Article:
Chapter

Creation, Humanity, and Evil

Peter C. Hodgson

in Hegel and Christian Theology

Published in print March 2005 | ISBN: 9780199273614
Published online April 2005 | e-ISBN: 9780191602443 | DOI: http://dx.doi.org/10.1093/0199273618.003.0007
Creation, Humanity, and Evil

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God creates by ‘releasing’ the otherness that is intrinsic to the divine life into actual, independent existence, which is the world vis-à-vis God. The world divides into the realms of nature and finite spirit (humanity). God’s wisdom is at work in both realms, but a free and conscious relationship to God is possible only in the latter. Estrangement, self-securing, and evil are the condition of possibility of free relationships, and thus Hegel’s view of human nature takes on a tragic aspect, as is evident from his interpretation of the story of the fall in the book of Genesis. Whether his understanding of evil as the distortion of knowledge is sufficiently radical is a question with which the chapter ends.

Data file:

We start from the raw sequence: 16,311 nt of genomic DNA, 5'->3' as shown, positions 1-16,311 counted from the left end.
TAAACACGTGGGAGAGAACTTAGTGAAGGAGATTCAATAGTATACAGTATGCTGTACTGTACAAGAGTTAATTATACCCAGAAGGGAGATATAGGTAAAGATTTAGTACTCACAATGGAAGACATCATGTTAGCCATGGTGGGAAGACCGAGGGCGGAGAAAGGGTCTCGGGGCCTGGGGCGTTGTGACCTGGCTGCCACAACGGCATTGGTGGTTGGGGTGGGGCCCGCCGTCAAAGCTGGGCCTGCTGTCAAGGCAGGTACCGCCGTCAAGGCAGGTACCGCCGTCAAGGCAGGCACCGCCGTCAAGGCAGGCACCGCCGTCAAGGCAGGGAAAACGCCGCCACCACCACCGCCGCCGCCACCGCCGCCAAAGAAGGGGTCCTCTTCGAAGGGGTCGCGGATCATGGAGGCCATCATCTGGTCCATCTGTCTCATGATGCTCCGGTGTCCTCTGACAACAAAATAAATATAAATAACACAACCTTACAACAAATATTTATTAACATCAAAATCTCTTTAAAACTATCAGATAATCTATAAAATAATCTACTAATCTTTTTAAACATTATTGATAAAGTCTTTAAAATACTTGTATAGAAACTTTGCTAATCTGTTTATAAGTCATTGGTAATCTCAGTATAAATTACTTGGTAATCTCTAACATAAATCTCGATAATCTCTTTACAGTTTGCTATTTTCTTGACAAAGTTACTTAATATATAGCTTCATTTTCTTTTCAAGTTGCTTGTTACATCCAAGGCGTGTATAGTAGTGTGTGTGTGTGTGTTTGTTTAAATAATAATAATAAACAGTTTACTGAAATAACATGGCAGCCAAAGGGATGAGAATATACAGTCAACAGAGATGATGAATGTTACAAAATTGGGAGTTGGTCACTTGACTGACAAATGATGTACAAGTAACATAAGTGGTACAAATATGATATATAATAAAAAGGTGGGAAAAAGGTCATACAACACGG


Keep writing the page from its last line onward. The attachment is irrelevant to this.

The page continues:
Keywords: creation; world; nature; humanity; estrangement; good; evil; fall; tragedy

Chapter.  6174 words. 

Subjects: Philosophy of Religion

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